As the world becomes increasingly polarized by political ideologies and leaders recommit to old ways of thinking, it’s more important now than ever that we push intellectual thought and ask big questions about human society.
At The New School, faculty, students and alumni from The New School for Social Research (NSSR) constantly rethink and redefine research and pedagogy in the social sciences, history and philosophy. Located in the heart of New York City, this graduate institution is home to more than 75 full-time faculty members, plus nine departments and committees offering master’s and doctoral degrees to 800 graduate students from 70 countries.
“Our faculty is united by a sense of the importance of boldly questioning conventional thinking and expanding the boundaries of social thought—from James Miller’s writings on the relation between philosophers’ lives and their ideas and Miriam Ticktin’s scrutiny of humanitarianism in migration policy to Bill Hirst’s investigations of the problems of memory, to mention just a few,” says NSSR Dean William Milberg.
A force of new thought, knowledge and ideas
Amid growing public awareness of racial, gender and class inequality, courageous academic voices have emerged. One such voice belongs to NSSR Professor of Economics, Anwar Shaikh. Unafraid of challenging the dominant strain of libertarian free market theory, Shaikh has asserted that “this theory has proven itself unable to understand the world.”
Additional faculty members openly challenging the status quo include Teresa Ghilarducci, a nationally-recognized retirement expert, and Duncan Foley, recipient of the 2017 Guggenheim Prize in Economics.
Inside the classroom, this courageous academic approach builds on the foundations of microeconomics, macroeconomics and econometrics to include modules such as Feminist Economics, Inequality and Varieties of Capitalism and Post-Keynesian Economics.
As NSSR’s Economics Department helps steer public discourse of the external world, the Philosophy Department is committed to the thorough exploration and inquiry of self. Here, eminent philosophers teach MA and PhD students the history of Western philosophical thought and the European philosophical tradition, particularly contemporary Continental philosophy. The first half of the curriculum studies major figures from Plato to Simone De Beauvoir, while the second half delves into the movements, schools, branches and ideas associated with those figures.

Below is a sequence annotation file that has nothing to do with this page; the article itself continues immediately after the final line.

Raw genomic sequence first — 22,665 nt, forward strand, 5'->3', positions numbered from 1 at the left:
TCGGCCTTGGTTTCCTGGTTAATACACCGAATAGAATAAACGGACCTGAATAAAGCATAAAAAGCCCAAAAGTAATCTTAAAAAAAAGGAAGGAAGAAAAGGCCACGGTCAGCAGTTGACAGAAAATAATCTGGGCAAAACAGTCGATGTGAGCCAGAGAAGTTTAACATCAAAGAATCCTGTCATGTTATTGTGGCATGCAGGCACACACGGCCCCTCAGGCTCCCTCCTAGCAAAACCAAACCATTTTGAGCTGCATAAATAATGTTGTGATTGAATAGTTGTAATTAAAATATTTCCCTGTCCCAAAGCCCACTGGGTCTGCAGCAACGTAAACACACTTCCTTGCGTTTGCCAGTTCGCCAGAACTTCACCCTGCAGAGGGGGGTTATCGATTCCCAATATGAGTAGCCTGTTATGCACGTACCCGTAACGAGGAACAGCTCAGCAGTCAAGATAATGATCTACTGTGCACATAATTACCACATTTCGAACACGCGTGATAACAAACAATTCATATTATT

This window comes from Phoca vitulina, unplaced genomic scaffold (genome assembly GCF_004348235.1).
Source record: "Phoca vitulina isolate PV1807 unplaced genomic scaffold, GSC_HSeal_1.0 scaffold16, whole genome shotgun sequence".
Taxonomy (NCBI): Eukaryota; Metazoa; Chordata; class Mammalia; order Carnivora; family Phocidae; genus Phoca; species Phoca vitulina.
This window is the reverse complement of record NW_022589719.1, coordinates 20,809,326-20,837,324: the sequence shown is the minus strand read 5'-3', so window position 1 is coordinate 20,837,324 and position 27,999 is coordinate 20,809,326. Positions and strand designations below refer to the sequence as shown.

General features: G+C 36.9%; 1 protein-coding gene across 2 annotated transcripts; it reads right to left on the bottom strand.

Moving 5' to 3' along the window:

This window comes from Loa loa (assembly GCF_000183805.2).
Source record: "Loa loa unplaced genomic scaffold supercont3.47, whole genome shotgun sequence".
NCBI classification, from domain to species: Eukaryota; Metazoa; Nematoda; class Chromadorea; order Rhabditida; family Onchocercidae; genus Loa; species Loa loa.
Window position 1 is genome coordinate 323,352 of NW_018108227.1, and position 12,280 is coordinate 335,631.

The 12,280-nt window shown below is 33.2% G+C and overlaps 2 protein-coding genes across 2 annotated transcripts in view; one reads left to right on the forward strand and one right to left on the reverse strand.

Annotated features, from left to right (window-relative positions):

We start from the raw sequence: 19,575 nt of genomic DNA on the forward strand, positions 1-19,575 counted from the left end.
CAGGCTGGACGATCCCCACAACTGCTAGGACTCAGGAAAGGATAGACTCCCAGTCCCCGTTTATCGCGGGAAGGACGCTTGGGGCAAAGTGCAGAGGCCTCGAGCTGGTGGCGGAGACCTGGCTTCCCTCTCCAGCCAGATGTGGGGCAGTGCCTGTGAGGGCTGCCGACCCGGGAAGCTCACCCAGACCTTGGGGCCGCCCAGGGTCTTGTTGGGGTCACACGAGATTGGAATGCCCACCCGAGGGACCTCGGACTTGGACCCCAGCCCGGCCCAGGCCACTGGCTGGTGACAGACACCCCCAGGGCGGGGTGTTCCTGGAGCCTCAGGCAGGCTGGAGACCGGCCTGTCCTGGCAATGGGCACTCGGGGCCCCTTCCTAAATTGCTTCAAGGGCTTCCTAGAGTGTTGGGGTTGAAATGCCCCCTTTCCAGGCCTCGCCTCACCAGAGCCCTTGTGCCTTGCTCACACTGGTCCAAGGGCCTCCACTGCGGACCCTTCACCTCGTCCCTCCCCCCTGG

Students are encouraged to work across disciplines. As Chiara Bottici, Associate Professor of Philosophy, explains:
“I have students working on myth and ideology, who are using both historical and philosophical tools. I have students working on aesthetics who are artists themselves, but still intermix their art practice with philosophical reasoning. I have students working on gender issues, which is one of the most multidisciplinary fields of research one can imagine.”
The 4th Industrial Revolution needs students of sociology and politics
Artificial intelligence, machine learning, robots – these are the de rigueur terms as we accelerate through a digital revolution, where the fusion of technologies is blurring the lines between the physical, digital and biological spheres.
But understanding how machines and robots work goes beyond science-based learning. The lens from which engineers and scientists view the world – i.e. via equations, axioms and lines of code – will be insufficient.
An investigation into social life is what’s needed. How else will humans be able to face an increasingly digital world?
Take, for example, the work of Eiko Ikegami, Professor of Sociology. Her research on adults with autism spectrum disorder (ASD) in the virtual world, Second Life, revealed an “incredible richness of mental life” and a vibrant sense of community among a largely unseen segment of the population.
It’s through understanding adults with autism and diverse human intelligence more generally that we “enrich knowledge about ourselves and the way we communicate,” Ikegami said to futurists at the Speakeasy in Downtown Austin at the acclaimed South by Southwest conference earlier this year.
This intersection of the transformative forces of society and communication, as well other areas of research – social inequalities; culture and politics; law, rights, and citizenship; historical and comparative sociology; and cities and public – are what form the crux of the NSSR Department of Sociology’s distinctive approach to teaching its MA and PhD students.
Meanwhile, NSSR’s students of politics are immersed in the study of power, analysing who controls these complex new worlds. At the Department of Politics, students focus on the historical roots of contemporary political forces and problems, while faculty members, like Nancy Fraser, conduct research in how institutions shape political life, the intersection of political and cultural processes, and both classic and current conceptions of the political economy.
Whatever their field, NSSR’s politics students and alumni are actively engaged in the study of our time and helping us realize a better future. Recent impressive alumni include Claudia Sampson (MA), New York City’s Department of Finance’s first-ever Chief Diversity Officer in late 2016, and Marcos Soler (PhD/MA Milano School), Chief of Staff in the Mayor’s Office of Criminal Justice (MOCJ) for the City of New York since 2016.